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Interview: Rachel Kerr talks about Victory Park

Rachel Kerr is a Wellington writer who lives in Island Bay with her family. She is studying te reo Māori and has degrees in film and creative writing.

Rachel has worked as a librarian for Te Kooti Whenua Māori and Judicial Libraries. Victory Park is her first novel and is shortlisted for the NZ Booklovers Fiction Award 2021.

Tell us a little about your novel.

The first draft was written towards the Masters in Creative Writing at the IIML at Victoria University. Plot wise – it’s about a woman who’s married to a failing Ponzi schemer who has moved into a council flat to live independently, who makes friends with a neighbour who becomes her confidante and support person. Both women have five-year-old sons, which becomes a point of contact. They’ve both come through serious difficulties so I was wanting to see some rejuvenation.

What inspired you to write this book?

I was interested in the impact that a public disgrace has on family, particularly on children, and also on the people they come into contact with, the ripple effects. When I first started writing it I was thinking about Bernie Madoff, but since then there have been various local fraudsters to follow such as David Ross – and they keep on coming.

What research was involved?

At the start I did some formal academic research into Ponzi schemes, and looked up relevant court cases, which are full of telling detail. I also spent a lot of time in the physical spaces of the book. In the end the book is more about the relationship of the women than the technicalities of the case though. It started to come alive when I got a sense of how the characters responded to events, rather than the events themselves.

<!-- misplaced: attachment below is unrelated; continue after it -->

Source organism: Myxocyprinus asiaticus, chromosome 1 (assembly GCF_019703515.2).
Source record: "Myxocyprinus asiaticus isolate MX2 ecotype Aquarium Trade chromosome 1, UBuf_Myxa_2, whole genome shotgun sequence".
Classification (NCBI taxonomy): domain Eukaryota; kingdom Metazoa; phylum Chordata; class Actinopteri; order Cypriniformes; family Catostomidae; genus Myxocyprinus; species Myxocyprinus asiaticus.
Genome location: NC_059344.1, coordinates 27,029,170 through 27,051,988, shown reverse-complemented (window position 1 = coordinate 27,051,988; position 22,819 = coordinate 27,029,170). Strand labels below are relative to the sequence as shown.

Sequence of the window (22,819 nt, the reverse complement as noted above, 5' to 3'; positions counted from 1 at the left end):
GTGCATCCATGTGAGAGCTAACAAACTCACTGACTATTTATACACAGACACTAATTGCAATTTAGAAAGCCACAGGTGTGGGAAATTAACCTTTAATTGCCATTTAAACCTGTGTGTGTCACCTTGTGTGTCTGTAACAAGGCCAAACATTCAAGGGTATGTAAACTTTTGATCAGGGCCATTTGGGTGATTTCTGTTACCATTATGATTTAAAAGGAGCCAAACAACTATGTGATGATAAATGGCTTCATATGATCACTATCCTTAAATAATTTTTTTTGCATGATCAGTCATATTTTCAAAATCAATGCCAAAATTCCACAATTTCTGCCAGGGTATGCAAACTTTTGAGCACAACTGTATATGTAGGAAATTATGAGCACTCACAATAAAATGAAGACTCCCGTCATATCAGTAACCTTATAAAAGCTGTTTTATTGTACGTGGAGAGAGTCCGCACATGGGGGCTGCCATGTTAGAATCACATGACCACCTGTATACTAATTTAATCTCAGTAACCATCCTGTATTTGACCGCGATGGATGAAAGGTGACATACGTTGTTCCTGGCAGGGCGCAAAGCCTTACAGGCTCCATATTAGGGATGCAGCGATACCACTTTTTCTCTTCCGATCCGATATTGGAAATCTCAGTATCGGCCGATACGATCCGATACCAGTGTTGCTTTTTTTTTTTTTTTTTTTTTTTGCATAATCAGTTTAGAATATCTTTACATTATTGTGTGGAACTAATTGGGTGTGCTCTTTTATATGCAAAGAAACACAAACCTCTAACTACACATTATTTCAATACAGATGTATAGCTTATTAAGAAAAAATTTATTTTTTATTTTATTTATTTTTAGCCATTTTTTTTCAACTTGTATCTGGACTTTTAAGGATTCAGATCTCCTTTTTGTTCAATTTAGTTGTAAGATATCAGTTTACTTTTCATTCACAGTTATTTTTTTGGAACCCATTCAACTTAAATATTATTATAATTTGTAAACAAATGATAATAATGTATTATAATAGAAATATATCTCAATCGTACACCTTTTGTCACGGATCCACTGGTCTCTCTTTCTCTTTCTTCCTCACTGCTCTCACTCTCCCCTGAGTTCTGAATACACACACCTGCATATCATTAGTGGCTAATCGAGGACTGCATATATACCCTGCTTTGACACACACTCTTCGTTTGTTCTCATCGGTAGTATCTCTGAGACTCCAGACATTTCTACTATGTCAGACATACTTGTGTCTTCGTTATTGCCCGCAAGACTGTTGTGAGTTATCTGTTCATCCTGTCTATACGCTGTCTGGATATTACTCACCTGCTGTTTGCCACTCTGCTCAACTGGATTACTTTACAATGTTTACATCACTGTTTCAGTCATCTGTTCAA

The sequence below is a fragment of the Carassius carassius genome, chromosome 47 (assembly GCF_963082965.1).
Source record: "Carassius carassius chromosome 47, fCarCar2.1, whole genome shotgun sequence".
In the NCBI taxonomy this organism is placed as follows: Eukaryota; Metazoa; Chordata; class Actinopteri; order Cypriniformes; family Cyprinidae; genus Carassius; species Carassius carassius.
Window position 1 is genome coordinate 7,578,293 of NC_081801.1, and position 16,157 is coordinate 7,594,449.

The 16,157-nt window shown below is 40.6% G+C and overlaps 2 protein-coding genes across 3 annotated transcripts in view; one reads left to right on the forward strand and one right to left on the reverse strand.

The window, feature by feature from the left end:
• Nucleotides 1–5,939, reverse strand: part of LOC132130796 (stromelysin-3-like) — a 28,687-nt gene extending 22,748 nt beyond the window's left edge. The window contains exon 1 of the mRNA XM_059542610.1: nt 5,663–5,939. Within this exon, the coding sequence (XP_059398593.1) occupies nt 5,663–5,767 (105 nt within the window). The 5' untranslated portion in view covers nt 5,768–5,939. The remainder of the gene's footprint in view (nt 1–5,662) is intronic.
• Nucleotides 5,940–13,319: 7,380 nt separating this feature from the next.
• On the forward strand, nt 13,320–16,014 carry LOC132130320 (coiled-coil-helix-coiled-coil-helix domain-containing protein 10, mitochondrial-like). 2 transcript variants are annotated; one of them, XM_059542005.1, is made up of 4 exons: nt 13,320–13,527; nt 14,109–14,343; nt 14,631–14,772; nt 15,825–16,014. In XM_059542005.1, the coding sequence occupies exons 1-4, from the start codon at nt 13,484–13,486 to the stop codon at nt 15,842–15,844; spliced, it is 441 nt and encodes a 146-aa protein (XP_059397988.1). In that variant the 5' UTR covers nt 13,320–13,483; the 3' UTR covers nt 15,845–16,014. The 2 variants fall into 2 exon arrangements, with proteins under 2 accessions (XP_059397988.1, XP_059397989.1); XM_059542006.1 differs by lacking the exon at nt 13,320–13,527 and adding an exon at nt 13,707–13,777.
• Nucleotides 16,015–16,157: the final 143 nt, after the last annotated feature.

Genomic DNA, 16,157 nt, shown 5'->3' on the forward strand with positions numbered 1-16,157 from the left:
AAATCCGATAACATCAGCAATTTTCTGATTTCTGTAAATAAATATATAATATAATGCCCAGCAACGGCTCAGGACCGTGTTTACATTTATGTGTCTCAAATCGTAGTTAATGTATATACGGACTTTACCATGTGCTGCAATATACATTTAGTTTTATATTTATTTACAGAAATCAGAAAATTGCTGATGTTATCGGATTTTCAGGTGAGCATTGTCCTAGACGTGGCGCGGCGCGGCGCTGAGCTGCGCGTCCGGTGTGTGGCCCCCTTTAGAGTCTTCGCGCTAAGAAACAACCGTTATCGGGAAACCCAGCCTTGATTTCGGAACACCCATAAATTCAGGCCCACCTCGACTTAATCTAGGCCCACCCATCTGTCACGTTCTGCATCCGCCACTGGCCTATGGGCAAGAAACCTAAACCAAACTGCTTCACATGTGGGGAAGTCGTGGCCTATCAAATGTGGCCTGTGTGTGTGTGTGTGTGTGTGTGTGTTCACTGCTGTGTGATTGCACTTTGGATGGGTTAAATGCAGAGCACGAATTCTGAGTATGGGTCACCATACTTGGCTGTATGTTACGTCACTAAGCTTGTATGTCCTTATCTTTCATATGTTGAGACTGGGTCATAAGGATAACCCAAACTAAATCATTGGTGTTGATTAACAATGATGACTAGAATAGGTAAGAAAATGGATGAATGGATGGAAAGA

What was your routine or process when writing this book?

The first draft was written under the supervision of Emily Perkins. She encouraged me to keep writing forwards in the story – not to go back and revise, which was helpful advice in for getting a basic structure down. In later drafts I focussed on a few issues for each run through so as not to get overwhelmed. One thing I found useful was to compare a page of mine to some writing I loved now and then – that helped me to keep up the pressure. Also useful to see how other writers handle beginnings, endings, transitions etc.

If a soundtrack was made to accompany this book, name a song or two you would include.

Jenna Todd suggested Common People by Jarvis Cocker, a great suggestion. There’s a Pacific Island Church opposite the apartment block so I imagine some choir music in the mix, in with traffic noise and clanging from the panel beaters.

If your book was made into a movie, who would you like to see playing the lead characters?

Siobhan Marshall for Bridget, Robyn Malcolm for Robyn.

What did you enjoy the most about writing this novel?

As I got towards the last rounds of editing, I had a much more intimate sense of what was happening in each scene, and a stronger sense of how much I could trust the reader. It was satisfying getting the sense that the stuff of everyday life is enough to sustain a story.

What did you do to celebrate finishing this book?

When I received an email from Mary McCallum accepting the book for publication, my partner and I went out for lunch – a moment of pure happiness. Little did I know how much editing there was yet to come!

What is the favourite book you have read so far this year and why?

Family Lexicon by Natalia Ginzburg. It’s an incredibly rich story of the domestic life of an Italian family before and during WWII. The way time collapses and expands is magical and quite true to families – sayings and incidents from thirty years ago can pop up fresh as ever today.

What’s next on the agenda for you?

I’m thinking about writing about a teenager who has been excluded from school, but it’s still in the very early stages.


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